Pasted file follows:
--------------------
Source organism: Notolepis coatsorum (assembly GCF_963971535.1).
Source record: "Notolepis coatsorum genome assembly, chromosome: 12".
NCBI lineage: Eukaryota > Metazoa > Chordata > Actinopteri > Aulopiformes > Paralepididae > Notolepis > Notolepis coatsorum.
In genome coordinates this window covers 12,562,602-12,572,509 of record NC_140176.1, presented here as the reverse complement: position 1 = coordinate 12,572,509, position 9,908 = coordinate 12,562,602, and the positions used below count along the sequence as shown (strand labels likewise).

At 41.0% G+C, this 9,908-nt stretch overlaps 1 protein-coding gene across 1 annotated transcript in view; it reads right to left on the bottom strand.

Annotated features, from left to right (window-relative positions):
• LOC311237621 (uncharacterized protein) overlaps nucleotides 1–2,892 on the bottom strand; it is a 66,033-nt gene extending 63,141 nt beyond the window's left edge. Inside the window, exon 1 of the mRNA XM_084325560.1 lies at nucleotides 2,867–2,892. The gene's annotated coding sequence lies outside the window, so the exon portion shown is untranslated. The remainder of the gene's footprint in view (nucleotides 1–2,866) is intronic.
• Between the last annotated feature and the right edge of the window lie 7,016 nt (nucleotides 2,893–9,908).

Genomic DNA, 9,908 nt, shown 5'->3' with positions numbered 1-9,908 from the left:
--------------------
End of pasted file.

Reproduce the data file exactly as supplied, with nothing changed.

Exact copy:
Source organism: Notolepis coatsorum (assembly GCF_963971535.1).
Source record: "Notolepis coatsorum genome assembly, chromosome: 12".
NCBI lineage: Eukaryota > Metazoa > Chordata > Actinopteri > Aulopiformes > Paralepididae > Notolepis > Notolepis coatsorum.
In genome coordinates this window covers 12,562,602-12,572,509 of record NC_140176.1, presented here as the reverse complement: position 1 = coordinate 12,572,509, position 9,908 = coordinate 12,562,602, and the positions used below count along the sequence as shown (strand labels likewise).

At 41.0% G+C, this 9,908-nt stretch overlaps 1 protein-coding gene across 1 annotated transcript in view; it reads right to left on the bottom strand.

Annotated features, from left to right (window-relative positions):
• LOC311237621 (uncharacterized protein) overlaps nucleotides 1–2,892 on the bottom strand; it is a 66,033-nt gene extending 63,141 nt beyond the window's left edge. Inside the window, exon 1 of the mRNA XM_084325560.1 lies at nucleotides 2,867–2,892. The gene's annotated coding sequence lies outside the window, so the exon portion shown is untranslated. The remainder of the gene's footprint in view (nucleotides 1–2,866) is intronic.
• Between the last annotated feature and the right edge of the window lie 7,016 nt (nucleotides 2,893–9,908).

Genomic DNA, 9,908 nt, shown 5'->3' with positions numbered 1-9,908 from the left: